Target: Maine Governor Paul LePage
Goal: Stop blocking attempts to make anti-overdose drug available to people addicted to heroin.
People suffering from addiction to opiates won’t be allowed easy access to a drug that stops overdose thanks to a veto of a bill by the Governor of Maine. The bill would have let pharmacists dispense the medication naloxone, which works by blocking opiate receptors in the brain, making drugs like heroin instantly ineffective. It’s used by emergency medical technicians to save the lives of people who have overdosed on drugs.
Governor LePage justified his veto by saying that allowing people suffering from addiction, which is a mental illness, access to drugs that stop overdose, it would allow them to overdose whenever they want. “Creating a situation where an addict has a heroin needle in one hand and a shot of naloxone in the other produces a sense of normalcy and security around heroin use that serves only to perpetuate the cycle of addiction,” he wrote in the veto letter.
What LePage doesn’t understand is how naloxone works. The medication blocks all opiates from working at all, instantly producing severe withdrawal symptoms, which are extremely unpleasant. Nobody would use naloxone lightly.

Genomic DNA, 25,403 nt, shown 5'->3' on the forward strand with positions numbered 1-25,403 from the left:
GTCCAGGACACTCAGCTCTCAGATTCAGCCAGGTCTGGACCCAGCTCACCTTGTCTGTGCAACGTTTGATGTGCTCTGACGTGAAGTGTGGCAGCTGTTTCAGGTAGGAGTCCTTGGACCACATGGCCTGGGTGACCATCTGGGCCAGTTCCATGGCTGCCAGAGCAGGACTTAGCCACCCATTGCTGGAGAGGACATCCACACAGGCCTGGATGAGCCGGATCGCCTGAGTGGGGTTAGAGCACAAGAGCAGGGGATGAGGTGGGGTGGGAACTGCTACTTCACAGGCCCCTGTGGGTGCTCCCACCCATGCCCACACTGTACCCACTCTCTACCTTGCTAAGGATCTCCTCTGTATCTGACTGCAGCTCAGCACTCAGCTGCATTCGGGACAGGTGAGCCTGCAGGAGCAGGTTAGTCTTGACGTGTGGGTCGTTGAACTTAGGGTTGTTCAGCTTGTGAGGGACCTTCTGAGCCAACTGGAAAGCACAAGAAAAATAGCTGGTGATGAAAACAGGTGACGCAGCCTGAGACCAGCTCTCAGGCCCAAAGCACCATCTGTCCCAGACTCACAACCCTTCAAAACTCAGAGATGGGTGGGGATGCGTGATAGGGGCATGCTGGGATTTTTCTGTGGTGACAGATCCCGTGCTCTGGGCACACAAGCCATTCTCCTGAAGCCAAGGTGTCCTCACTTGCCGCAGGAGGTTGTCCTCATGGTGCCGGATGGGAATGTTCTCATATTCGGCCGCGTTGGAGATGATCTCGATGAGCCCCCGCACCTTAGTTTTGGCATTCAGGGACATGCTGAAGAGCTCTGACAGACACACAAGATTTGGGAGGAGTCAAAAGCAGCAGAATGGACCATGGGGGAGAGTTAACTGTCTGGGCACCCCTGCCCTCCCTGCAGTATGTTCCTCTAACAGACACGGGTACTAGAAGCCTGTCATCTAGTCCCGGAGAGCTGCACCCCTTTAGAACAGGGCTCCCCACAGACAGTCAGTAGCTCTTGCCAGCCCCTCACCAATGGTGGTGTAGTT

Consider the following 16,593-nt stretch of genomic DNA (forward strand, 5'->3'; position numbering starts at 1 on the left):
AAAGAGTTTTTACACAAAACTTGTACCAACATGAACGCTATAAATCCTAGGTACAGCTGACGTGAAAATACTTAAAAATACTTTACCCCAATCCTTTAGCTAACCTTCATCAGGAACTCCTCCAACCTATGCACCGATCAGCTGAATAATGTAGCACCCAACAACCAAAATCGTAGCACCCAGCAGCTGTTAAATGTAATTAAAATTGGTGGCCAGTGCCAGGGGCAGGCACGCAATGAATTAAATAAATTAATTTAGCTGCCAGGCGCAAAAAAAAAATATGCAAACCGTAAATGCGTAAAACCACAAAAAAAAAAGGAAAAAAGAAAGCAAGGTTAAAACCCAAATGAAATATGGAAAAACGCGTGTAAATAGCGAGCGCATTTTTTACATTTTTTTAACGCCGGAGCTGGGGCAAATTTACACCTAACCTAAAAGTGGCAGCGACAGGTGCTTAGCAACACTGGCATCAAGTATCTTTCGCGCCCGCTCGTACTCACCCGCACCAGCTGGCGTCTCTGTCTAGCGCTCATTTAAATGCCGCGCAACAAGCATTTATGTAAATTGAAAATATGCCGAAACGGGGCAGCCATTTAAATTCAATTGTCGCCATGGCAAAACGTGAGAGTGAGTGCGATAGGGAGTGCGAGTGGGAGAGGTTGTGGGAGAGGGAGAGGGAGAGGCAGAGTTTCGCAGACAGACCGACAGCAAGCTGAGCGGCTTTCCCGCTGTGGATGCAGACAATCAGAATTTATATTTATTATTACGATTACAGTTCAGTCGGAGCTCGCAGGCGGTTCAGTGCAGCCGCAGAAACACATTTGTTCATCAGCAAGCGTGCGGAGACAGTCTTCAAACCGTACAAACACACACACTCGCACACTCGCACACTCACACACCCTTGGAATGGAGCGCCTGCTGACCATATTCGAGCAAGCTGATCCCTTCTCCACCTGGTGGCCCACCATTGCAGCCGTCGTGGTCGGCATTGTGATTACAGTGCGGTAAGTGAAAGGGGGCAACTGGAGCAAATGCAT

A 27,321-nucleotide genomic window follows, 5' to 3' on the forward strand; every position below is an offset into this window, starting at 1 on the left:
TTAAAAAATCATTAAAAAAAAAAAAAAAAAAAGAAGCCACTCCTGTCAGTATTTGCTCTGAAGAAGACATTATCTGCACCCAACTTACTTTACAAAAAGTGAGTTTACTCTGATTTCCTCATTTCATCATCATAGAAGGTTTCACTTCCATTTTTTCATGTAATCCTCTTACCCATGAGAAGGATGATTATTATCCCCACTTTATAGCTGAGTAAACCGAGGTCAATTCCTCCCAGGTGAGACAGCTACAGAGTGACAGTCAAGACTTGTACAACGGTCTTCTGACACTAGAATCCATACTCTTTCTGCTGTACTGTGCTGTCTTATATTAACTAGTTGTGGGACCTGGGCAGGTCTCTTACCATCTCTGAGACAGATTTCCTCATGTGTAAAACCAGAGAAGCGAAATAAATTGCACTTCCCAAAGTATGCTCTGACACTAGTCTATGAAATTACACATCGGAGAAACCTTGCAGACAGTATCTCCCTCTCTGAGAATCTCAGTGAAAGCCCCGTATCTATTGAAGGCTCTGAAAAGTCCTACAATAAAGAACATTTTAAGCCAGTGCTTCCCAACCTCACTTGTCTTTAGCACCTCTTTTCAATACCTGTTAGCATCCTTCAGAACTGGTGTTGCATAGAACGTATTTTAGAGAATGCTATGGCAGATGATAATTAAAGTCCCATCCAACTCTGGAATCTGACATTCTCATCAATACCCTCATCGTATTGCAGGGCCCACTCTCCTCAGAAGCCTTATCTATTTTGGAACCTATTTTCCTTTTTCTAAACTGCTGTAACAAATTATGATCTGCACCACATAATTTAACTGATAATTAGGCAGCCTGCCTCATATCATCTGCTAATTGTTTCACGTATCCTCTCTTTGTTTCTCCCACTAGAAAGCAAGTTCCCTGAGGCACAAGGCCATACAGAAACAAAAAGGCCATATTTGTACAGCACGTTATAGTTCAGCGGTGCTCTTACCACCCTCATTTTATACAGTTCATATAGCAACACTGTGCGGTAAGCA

More importantly, addicted persons don’t deserve a death sentence for having an addiction. The threat of overdose does not deter people from taking drugs, it just kills them. Sign our petition to denounce Governor LePage for vetoing this life-saving bill and demand he approves any like it in the future.
Dear Governor LePage,
I understand that you recently vetoed a bill that would have allowed pharmacists to dispense naloxone, a life-saving drug that stops the effects of opiate overdose. You apparently think that this would perpetuate addiction by letting people addicted to heroin to run around with “a heroin needle in one hand and a shot of naloxone in the other.”
What you don’t seem to understand is that naloxone blocks opiate receptors in the brain, producing instant, intense withdrawal symptoms in a person addicted to heroin. Therefore, addicted persons who had access to naloxone would still have a serious incentive not to have to use it.
The threat of overdose clearly does not deter addicted people from using drugs like heroin. This is because drug addiction is a mental illness. Addicted persons need to be treated, not condemned to death for something they can’t control. If you care anything for people who are suffering from addiction, you’ll apologize for vetoing this bill that could have saved lives and pledged to approve any others like it that come along.
[Your Name Here]
Photo credit: Jordi Bernabeu Farrús